Host: School of Psychological Sciences
Speakers: Professor Sonja Kotz, School of Psychological Sciences and Dr Ming Wai Wan, Institute of Brain, Behaviour and Mental Health
Registration: Eventbrite: - http://mhsfacultyresearchseries15may.eventbrite.co.uk/#
(1) Title: “Timing impairment(s) and neural dysfunction(s) in basal ganglia and cerebellar disorders”
Senior researcher: Professor Sonja Kotz, School of Psychological Sciences
Sonja A Kotz is a cognitive and affective neuroscientist, who investigates speech, language, and communication. More specifically, her research centers on predictive coding and cognitive/affective control with respect to verbal and non-verbal components in speech, language, and communication as well as their integration in healthy and clinical (aphasic, neurodegenerative) populations using behavioural and neuroimaging methods ( event-related brain potentials (ERPs), M/EEG-oscillations, magnetoencephalography ( MEG), and functional magnetic resonance imaging (fMRI)). She is a Research Professor and holds an independent research group leadership in the Department of Neuropsychology at the Max Planck Institute for Human Cognitive and Brain Sciences in Leipzig, Germany as well as an Honorary Professorship in Psychology at the University of Leipzig, Germany. Most recently she has been appointed Chair in Cognitive and Affective Neuroscience at the School of Psychological Sciences at the University of Manchester.
(2) Title: "Does quality of early parent-infant interaction predict autism outcome in at-risk infants?"
Junior Researcher: Dr Ming Wai Wan, Institute of Brain, Behaviour and Mental Health
Ming Wai is a Lecturer in Developmental Psychology whose research focuses on parent-child interaction and relationships, and their impact in specific psychosocial contexts. Ming Wai has led the study of parent-infant interaction in the largest prospective study of infant siblings at risk of autism spectrum disorder (BASIS; British Autism Study of Infant Siblings), and is involved in evaluating the first sensitivity-based intervention of its kind for at-risk infants. This presentation will be based on observational work at 6-9 months and 12-15 months in relation to 3-year diagnostic status of autism. Ming Wai initially joined the Centre for Women’s Mental Health as a research fellow, focusing on children of parents with mental disorder. Complementing this strand of research in parental severe mental illness, she also studies parent behaviour and cognition, parent-child interaction, particularly in infancy, and child attachment relationships and other developmental outcomes, in the wider population and cross-culturally. Ming Wai is trained in observational measures of mother-infant interaction, and developed a modified global assessment of such interaction (Manchester Assessment of Caregiver-Infant Interaction; MACI) within the BASIS project. Ming is the Postgraduate Trainer for IBBMH, a chartered psychologist and Chair of the British Psychological Society – North West Branch.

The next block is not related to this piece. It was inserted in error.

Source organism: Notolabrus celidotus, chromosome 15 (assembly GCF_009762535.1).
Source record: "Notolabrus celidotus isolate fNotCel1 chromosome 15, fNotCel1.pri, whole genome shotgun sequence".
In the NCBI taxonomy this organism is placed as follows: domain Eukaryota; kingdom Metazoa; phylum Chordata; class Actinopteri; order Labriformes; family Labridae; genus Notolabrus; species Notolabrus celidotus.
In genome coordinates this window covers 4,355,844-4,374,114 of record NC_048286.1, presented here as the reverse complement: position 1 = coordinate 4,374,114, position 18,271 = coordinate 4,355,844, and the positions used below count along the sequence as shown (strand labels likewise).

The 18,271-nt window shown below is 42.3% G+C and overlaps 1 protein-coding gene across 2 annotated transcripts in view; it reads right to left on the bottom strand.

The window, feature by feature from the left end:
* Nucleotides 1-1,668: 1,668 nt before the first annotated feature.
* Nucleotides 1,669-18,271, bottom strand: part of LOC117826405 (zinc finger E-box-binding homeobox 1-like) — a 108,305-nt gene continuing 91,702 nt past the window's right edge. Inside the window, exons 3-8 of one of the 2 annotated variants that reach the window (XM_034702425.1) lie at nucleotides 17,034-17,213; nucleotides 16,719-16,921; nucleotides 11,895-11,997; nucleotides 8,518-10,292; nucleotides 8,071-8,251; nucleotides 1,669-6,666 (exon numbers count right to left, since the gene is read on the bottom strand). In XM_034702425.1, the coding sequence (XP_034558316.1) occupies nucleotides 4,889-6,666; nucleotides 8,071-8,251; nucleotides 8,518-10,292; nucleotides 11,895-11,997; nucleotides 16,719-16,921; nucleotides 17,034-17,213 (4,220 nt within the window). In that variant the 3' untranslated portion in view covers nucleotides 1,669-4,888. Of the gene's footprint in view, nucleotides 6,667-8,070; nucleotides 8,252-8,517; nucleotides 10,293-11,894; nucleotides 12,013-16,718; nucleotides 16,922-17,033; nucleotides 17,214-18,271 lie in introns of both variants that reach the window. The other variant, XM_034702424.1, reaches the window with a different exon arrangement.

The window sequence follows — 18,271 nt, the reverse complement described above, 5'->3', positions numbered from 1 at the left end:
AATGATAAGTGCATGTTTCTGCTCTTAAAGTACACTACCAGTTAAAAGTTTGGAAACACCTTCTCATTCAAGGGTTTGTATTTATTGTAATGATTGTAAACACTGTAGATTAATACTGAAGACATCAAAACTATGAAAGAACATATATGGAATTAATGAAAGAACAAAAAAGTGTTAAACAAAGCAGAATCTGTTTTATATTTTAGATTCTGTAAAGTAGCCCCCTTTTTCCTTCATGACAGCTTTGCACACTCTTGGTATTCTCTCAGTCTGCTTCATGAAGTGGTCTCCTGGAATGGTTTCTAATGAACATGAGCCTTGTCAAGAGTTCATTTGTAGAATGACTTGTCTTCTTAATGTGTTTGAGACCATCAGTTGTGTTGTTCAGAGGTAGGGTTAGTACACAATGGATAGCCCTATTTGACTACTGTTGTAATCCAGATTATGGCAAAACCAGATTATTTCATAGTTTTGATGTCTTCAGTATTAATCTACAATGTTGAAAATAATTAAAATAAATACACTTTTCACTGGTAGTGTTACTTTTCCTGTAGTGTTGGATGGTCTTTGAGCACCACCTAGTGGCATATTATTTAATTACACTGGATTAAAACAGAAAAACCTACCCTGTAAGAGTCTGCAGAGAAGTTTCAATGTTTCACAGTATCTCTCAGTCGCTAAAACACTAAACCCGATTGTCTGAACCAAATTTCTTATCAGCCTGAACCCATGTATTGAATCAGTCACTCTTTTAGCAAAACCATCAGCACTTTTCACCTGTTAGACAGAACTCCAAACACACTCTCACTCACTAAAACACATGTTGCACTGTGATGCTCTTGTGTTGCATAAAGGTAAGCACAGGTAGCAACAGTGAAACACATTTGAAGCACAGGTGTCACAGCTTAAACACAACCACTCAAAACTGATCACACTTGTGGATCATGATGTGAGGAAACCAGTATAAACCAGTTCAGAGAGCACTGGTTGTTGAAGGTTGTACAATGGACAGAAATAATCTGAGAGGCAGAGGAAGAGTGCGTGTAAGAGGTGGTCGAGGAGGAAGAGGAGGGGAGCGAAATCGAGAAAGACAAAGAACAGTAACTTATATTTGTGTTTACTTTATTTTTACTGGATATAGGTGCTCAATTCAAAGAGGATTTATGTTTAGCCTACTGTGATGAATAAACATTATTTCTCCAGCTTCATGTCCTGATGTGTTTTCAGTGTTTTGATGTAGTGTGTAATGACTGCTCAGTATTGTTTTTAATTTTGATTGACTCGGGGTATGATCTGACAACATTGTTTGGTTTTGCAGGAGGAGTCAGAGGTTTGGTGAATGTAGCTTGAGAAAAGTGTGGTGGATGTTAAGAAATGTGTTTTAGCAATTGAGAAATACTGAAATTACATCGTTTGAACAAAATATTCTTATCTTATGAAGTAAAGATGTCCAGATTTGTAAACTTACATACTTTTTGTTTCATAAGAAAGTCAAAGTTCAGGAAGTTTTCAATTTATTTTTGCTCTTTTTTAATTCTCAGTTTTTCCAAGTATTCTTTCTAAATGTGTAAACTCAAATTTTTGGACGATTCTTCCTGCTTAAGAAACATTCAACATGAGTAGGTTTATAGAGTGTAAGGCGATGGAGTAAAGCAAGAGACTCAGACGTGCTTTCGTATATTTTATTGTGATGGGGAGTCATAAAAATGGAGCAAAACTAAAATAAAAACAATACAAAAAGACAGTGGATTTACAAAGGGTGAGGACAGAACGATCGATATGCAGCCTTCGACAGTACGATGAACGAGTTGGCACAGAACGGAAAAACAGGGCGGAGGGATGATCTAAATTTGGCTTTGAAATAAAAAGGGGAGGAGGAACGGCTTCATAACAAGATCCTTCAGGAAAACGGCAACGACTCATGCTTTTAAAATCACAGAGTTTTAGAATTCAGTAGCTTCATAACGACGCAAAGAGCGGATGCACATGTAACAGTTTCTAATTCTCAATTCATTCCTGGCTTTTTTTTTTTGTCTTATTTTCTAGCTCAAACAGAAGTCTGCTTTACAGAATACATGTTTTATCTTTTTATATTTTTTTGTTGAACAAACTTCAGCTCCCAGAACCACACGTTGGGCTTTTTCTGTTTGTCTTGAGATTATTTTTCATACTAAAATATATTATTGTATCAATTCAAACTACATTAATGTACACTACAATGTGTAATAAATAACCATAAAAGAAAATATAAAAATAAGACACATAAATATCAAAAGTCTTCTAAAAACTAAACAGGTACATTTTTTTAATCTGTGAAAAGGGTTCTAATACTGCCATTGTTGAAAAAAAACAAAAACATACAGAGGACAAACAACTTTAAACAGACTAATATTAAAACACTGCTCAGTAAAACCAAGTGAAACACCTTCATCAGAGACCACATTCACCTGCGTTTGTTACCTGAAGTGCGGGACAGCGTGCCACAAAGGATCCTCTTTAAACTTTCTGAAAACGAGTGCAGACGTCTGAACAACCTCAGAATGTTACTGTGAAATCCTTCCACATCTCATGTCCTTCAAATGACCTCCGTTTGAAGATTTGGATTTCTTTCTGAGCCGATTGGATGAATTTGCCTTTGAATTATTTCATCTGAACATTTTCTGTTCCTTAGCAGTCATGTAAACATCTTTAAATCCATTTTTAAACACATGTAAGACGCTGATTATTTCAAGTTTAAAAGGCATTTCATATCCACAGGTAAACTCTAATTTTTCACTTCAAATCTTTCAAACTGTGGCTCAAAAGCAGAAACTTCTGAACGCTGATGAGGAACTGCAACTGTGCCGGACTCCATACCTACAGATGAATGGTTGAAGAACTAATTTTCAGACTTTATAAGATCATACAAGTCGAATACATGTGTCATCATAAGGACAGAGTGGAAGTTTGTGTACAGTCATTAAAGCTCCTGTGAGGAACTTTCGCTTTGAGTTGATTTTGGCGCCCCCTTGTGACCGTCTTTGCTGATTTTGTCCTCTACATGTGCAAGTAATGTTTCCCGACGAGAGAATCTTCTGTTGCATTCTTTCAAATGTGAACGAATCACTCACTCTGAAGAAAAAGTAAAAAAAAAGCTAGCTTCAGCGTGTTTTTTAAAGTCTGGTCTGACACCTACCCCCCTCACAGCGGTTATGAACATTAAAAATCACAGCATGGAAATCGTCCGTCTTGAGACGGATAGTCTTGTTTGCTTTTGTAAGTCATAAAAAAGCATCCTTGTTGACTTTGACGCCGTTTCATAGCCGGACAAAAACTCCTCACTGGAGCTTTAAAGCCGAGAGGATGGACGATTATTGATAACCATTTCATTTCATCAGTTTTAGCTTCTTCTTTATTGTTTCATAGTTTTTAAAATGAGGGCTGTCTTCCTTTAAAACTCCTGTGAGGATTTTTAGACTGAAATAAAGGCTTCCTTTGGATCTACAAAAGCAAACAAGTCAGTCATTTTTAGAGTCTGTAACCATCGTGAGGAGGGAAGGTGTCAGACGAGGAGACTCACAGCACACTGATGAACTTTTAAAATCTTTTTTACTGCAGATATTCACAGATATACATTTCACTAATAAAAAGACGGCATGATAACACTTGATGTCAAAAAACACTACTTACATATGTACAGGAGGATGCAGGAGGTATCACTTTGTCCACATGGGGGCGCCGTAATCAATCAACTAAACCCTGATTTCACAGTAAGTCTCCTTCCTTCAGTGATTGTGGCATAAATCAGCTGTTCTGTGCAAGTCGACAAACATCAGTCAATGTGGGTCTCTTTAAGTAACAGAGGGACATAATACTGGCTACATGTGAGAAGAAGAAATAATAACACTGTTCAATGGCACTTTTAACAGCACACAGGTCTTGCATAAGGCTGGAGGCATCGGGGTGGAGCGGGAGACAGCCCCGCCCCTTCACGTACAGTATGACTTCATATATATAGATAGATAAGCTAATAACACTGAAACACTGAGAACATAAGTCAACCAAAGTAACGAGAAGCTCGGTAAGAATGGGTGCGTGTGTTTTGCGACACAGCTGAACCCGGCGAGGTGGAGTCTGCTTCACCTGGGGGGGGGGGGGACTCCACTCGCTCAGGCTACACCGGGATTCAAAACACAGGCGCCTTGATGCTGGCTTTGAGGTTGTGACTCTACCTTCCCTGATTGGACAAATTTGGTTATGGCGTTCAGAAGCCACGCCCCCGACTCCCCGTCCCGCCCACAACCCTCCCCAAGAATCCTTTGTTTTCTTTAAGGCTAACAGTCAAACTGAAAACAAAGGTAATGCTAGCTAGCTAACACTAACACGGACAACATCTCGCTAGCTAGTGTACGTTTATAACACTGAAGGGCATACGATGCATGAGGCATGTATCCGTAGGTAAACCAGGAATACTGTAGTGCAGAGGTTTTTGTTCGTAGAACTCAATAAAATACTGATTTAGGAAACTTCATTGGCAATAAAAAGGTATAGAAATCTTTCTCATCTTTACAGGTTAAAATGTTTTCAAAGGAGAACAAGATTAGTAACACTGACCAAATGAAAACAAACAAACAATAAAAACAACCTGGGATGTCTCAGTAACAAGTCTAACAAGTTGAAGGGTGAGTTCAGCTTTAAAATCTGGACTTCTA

About the Faculty Research Series:
- These are monthly events that are open to all staff and students from across the Faculty of Medical and Human Sciences and the University, offering an opportunity to celebrate research achievement and stimulate scientific interaction. Each month, one host School or Institute from the Faculty will pair with a different School or Institute to highlight and showcase similar topics from different perspectives.
- The 2013 series is being led by Professor David Eisner and administered from the Faculty Research Office.
- Held on Wednesday lunchtimes, each meeting lasts an hour, including two 20-25 minute presentations – one from a junior and one from a more senior member of Faculty staff.
- Each presentation will be followed by a short discussion.
- A buffet lunch will be available from 12.30 pm.
- Presentations begin: 1.00 pm.